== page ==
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Discussion Starter #1
Chisum knows a handful of commands and tricks. His primary ones are: sit, down, bow, spin, come here, and leave it. We're working on strengthening touch (where he touches my hand) and I am now teaching stand.

However, there seems to be some confusion on his end regarding what I am asking for. There are times where he'll start offering behaviors because he knows I have something good. For example, he knows I have a piece of chicken so he starts spinning. I ask for a down, he gives me a bow first, thinking that's what will work.

Then, there are other times he just doesn't seem to know what I want. I say down, he bows. I say sit, he spins. That kind of thing.

Some of his commands have associated hand signals (not all) and sometimes those help him figure out what I'm asking. I don't know if the words are just too close together and he really doesn't understand the difference, or if I'm doing something wrong.

What do I need to fix here?

Also, if he gives the wrong behavior, do I ask again, or do I just wait and see if he'll give me the right one?

Is this just a matter of drilling on the commands until it clicks? There are some commands, like down, that he was really really solid on and now gets confused (which happened not long after I introduced bow, which is what made me consider that he may think the words sound too similar).


I should note, too, that it isn't a matter of having treats vs. not having treats - he's very food motivated but I've faded lures successfully and he'll work even if I don't have treats, but he's equally confused either way.
 

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Sounds mostly like a stimulus control thing though choosing clear cues will help.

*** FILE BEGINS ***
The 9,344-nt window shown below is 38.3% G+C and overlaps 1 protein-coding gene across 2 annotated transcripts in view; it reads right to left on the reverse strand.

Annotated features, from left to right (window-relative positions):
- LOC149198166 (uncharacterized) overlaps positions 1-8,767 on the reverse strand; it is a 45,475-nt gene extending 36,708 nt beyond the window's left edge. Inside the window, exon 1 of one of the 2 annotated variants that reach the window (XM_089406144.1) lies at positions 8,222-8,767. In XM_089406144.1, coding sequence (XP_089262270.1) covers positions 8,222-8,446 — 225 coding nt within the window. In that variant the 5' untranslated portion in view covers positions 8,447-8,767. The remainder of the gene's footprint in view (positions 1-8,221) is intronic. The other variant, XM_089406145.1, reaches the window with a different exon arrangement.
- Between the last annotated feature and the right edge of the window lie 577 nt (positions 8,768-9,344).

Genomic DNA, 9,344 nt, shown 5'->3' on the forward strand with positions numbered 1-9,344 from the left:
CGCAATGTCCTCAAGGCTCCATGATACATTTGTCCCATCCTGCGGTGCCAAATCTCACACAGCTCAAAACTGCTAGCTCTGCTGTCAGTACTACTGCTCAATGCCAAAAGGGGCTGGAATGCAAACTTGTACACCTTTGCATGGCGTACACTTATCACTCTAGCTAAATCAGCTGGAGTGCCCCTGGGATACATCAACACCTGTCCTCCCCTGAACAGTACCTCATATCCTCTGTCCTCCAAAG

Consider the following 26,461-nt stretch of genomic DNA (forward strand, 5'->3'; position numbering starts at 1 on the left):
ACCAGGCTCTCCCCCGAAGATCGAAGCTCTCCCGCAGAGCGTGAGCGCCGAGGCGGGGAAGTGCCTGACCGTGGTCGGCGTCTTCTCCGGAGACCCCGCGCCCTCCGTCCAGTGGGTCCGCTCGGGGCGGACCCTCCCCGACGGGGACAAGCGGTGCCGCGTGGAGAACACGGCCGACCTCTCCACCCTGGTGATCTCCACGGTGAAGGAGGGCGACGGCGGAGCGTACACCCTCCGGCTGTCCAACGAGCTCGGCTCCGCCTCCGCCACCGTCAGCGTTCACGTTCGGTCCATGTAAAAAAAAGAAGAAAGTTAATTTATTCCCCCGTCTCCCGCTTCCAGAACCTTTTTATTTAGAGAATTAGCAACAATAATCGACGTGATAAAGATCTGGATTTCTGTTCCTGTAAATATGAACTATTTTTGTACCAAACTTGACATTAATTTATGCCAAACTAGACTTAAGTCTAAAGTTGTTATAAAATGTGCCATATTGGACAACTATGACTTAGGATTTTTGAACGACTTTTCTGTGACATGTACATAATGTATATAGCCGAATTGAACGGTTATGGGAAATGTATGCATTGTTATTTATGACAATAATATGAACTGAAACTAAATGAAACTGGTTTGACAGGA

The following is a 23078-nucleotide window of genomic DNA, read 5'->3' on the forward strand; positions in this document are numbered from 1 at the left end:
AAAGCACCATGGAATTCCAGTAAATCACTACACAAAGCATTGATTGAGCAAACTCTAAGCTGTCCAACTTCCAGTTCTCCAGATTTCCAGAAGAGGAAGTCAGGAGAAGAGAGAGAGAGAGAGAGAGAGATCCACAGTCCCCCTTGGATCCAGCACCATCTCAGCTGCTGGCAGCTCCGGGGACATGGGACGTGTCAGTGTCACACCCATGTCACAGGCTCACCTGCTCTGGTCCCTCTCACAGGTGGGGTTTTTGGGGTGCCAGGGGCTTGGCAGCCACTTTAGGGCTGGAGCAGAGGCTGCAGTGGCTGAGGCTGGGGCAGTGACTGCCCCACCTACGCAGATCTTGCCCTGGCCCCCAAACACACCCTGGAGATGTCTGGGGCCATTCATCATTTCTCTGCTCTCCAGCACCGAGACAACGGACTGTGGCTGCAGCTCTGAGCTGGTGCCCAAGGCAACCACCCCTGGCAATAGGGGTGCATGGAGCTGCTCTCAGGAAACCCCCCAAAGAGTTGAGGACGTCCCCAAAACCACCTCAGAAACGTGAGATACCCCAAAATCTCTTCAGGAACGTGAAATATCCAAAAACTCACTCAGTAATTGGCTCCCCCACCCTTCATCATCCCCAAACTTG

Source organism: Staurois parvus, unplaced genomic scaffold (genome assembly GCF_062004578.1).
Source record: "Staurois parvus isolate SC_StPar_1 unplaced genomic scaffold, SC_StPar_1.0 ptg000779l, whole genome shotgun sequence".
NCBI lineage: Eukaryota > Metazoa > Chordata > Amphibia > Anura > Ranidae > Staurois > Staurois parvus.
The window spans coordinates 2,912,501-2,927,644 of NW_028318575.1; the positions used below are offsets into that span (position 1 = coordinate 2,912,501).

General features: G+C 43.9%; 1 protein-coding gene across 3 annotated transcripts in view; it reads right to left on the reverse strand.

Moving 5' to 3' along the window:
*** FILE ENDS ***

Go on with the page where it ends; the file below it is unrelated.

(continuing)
Bow and down are similar in sound and execution, so easily confused ime. I use "bravo" as my verbal cue for bow and I have friends who use "curtsy" with their girls. Also make sure you're changing or adding your cue correctly.

For stimulus control, "Pepper" is my guys' fav game . Start out with just 2 behaviors. One well known and the other newer. Ask for the new one several times and reward each successful rep. Then throw in the well known behavior. Continue to ask rapid fire for the 2 behaviors rewarding correct responses. Incorrect responses get nothing and I tend to pause for just a second or two and then ask for a behavior when I have attention. It is super helpful to use reward placement to "reset" between cues.
You can also add in more behaviors later on. But when first starting stimulus control combos of 2 work best. This game is also awesome for maintenance of behaviors!
I learned this from Hannah Branigan. She might have a video on youtube. If not I am sure I have some I could share if I didn't make sense!
 

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Discussion Starter #4
@kmes - thanks! I'll have to try out that game, it sounds like it would help a lot.

I did think I would need to change bow to something else (I think bow/down confuses him the most) but never thought of using "bravo". I was totally stuck thinking of other words I could use!
 

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Make sure your hand signals aren't too similar. I point for everything pretty much and am trying to diversify that. I know he gets confused.
 

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Discussion Starter #6
Yeah, I was concerned about him not understanding the hand signals, so I've been moving away from them for now. I'm just aware that I may not do them the same each time, which would confuse him. It seems to be the words that confuse him the most, because if I silently add in a hand signal to "remind" him after I give the cue, he catches on.

As a general rule of thumb, I know I shouldn't repeat cues so they don't lose their power. But if he doesn't respond the first time, do I want and see if he figures it out, or should I move onto something he seems to understand a little better?
 

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Be sure and give him enough time to "register" the command. Oftentimes Yogi is so fixated on the treats, that he almost doesn't seem to hear me ("just give me the dang treat NOW"). But if I stand still and wait, usually he will offer up the correct behavior.
 
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